Smart Campus Zernike – the miniature smart city: A HEADS-UP


02 mrt Smart Campus Zernike – the miniature smart city: A HEADS-UP

Smart what?

You are now connected to free WIFI” – in today’s world for many people an almost orgasmic sentence! Wherever you go people are staring intensively at their “smart” phones – Headphones plugged in and world out!
As a consequence, nowadays we live in two parallel worlds: the physical world and the virtual world. The latter one is continuously developing as an almost invisible network stretched out between transmitter and receiver. The physical world now is filled with all the meaningful places and the culture that inspire our identity.

Of course for us urban planners these developments feature some intriguing trends. In other words, we found a new playground for planning experiments.

We came up with Smart Cities, as we call them, trying to bridge the gap between the named two worlds and merge places with virtual spaces, i.e. technology with cities and citizens. Our aim is to make cities smarter, more efficient and sustainable. The overall goal is to create cities that its citizens experience as a more liveable space enabling them to live an interconnected life. “The smartest places, therefore, are those that combine the best of both the physical and virtual worlds, where presence and ‘tele presence’ are fused together at a location.” (Mitches, 1999, p. 143 in Walters, 2011, p.198)

Buzzwords! Buzzwords everywhere!

Smart, sustainable, efficient, liveable –these are all nice words in theory, but what do they really look like when they are translated into practice? Of course, the answer is: it depends! A one-size-fits-it-all approach for smartness, sustainability, efficiency or liveability simply does not exist. On Zernike we are currently investigating the smart potential of the campus, i.e. what smartness means in the context of campus life and how to translate it into practice. Zernike, with its city-like dynamics, gives us the opportunity to experiment with smart solutions, challenge our understanding of what constitutes a smart place and involve the users of the campus space in the process.

Together with different stakeholders, we developed four focus domains tailored to the campus with its opportunities and weaknesses: energy, mobility, health and fun & function. Whereas the domains energy, mobility and health represent common, yet important playgrounds for innovators and new technological solutions, fun and function provide space for creative implementation, which show the specific characteristics of Zernike’s users and diversify the space. Within these domains we want to create and test innovative, novel solutions for the future development of the campus.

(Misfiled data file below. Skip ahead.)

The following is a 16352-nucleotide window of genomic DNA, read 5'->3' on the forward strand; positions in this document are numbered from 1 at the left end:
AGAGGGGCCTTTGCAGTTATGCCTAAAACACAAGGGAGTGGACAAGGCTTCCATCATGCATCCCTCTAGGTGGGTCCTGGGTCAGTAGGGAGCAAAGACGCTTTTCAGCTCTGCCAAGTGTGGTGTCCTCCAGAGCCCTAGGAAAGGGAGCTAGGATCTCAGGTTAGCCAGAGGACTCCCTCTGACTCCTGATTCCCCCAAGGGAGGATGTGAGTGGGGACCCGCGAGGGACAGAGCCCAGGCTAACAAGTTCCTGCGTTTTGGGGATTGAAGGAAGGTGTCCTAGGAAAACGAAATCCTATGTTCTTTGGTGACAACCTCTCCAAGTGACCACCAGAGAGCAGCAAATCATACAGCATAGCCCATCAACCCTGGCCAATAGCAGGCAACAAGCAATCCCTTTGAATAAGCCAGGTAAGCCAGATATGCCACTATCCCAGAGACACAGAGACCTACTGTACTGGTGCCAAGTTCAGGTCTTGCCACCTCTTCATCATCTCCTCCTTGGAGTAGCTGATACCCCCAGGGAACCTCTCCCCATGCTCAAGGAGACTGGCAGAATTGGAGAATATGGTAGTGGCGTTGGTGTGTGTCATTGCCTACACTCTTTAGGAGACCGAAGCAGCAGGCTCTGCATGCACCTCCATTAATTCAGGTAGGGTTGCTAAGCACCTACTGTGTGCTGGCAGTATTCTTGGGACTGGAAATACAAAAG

Our common smartness

We approached the topic from various perspectives: Based on input from users of campus space, bachelor students developed smart strategies for Zernike’s future during one of their design studio classes. We interviewed best practice initiatives such as Smart City Vienna as well as actors relevant for Zernike. In addition, we made use of a new location-based questionnaire tool, asking about suggestions and feedback in an interactive manner. (link below)

Our vision of what constitutes a smart place differs from the common Information and Communication Technology (ICT) focused strategy and introduces an interactive, user-based approach towards smartness. In line with this we are currently preparing a workshop with selected companies in order to connect them with the project and integrate them in the process of making Zernike smarter.

If you have experience with Zernike, tell us what your dream campus of the future would look like with maptionnaire!
Link to the survey
All data will be treated confidentially and used anonymously and only for the purpose of this project.

For further questions or remarks you can get in touch with Harald:


partijen smart


Reference: David Walters (2011) Smart cities, smart places, smart democracy: Formbased codes, electronic governance and the role of place in making smart cities, Intelligent Buildings International, 3:3, 198-218, DOI:  0.1080/17508975.2011.586670

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